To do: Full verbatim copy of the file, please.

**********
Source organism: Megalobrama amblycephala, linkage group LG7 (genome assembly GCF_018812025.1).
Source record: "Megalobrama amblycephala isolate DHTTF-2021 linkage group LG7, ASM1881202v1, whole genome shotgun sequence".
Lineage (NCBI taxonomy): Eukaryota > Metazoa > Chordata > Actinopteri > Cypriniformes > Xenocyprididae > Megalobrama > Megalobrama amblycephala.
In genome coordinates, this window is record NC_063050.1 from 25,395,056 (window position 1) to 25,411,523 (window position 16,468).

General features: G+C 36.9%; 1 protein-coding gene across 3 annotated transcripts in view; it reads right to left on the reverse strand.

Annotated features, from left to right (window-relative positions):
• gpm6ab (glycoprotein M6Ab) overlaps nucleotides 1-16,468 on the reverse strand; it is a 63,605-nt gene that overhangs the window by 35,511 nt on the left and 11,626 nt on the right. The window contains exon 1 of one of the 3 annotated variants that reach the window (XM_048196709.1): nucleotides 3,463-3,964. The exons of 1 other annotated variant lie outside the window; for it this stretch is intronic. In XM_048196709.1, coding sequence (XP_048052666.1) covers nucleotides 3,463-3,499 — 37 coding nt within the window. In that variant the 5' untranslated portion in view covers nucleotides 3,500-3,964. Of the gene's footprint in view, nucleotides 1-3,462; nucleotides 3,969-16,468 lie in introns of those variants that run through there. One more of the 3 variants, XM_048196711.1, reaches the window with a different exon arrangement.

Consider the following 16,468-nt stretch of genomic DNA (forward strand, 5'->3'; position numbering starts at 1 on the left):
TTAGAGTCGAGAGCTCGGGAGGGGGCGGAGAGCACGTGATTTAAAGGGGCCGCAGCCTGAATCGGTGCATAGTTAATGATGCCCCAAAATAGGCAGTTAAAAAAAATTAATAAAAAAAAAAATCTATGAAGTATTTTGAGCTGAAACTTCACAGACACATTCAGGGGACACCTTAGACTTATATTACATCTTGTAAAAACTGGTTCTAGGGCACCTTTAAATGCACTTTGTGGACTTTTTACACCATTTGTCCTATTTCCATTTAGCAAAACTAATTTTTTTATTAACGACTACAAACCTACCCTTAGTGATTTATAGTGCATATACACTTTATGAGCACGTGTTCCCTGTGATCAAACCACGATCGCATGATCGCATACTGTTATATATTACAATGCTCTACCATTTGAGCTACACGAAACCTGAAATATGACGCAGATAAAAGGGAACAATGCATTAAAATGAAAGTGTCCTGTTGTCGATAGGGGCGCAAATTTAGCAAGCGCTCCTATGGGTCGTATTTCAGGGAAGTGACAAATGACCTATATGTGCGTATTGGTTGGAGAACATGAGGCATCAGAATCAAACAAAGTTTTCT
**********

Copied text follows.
Source organism: Megalobrama amblycephala, linkage group LG7 (genome assembly GCF_018812025.1).
Source record: "Megalobrama amblycephala isolate DHTTF-2021 linkage group LG7, ASM1881202v1, whole genome shotgun sequence".
Lineage (NCBI taxonomy): Eukaryota > Metazoa > Chordata > Actinopteri > Cypriniformes > Xenocyprididae > Megalobrama > Megalobrama amblycephala.
In genome coordinates, this window is record NC_063050.1 from 25,395,056 (window position 1) to 25,411,523 (window position 16,468).

General features: G+C 36.9%; 1 protein-coding gene across 3 annotated transcripts in view; it reads right to left on the reverse strand.

Annotated features, from left to right (window-relative positions):
• gpm6ab (glycoprotein M6Ab) overlaps nucleotides 1-16,468 on the reverse strand; it is a 63,605-nt gene that overhangs the window by 35,511 nt on the left and 11,626 nt on the right. The window contains exon 1 of one of the 3 annotated variants that reach the window (XM_048196709.1): nucleotides 3,463-3,964. The exons of 1 other annotated variant lie outside the window; for it this stretch is intronic. In XM_048196709.1, coding sequence (XP_048052666.1) covers nucleotides 3,463-3,499 — 37 coding nt within the window. In that variant the 5' untranslated portion in view covers nucleotides 3,500-3,964. Of the gene's footprint in view, nucleotides 1-3,462; nucleotides 3,969-16,468 lie in introns of those variants that run through there. One more of the 3 variants, XM_048196711.1, reaches the window with a different exon arrangement.

Consider the following 16,468-nt stretch of genomic DNA (forward strand, 5'->3'; position numbering starts at 1 on the left):
TTAGAGTCGAGAGCTCGGGAGGGGGCGGAGAGCACGTGATTTAAAGGGGCCGCAGCCTGAATCGGTGCATAGTTAATGATGCCCCAAAATAGGCAGTTAAAAAAAATTAATAAAAAAAAAAATCTATGAAGTATTTTGAGCTGAAACTTCACAGACACATTCAGGGGACACCTTAGACTTATATTACATCTTGTAAAAACTGGTTCTAGGGCACCTTTAAATGCACTTTGTGGACTTTTTACACCATTTGTCCTATTTCCATTTAGCAAAACTAATTTTTTTATTAACGACTACAAACCTACCCTTAGTGATTTATAGTGCATATACACTTTATGAGCACGTGTTCCCTGTGATCAAACCACGATCGCATGATCGCATACTGTTATATATTACAATGCTCTACCATTTGAGCTACACGAAACCTGAAATATGACGCAGATAAAAGGGAACAATGCATTAAAATGAAAGTGTCCTGTTGTCGATAGGGGCGCAAATTTAGCAAGCGCTCCTATGGGTCGTATTTCAGGGAAGTGACAAATGACCTATATGTGCGTATTGGTTGGAGAACATGAGGCATCAGAATCAAACAAAGTTTTCT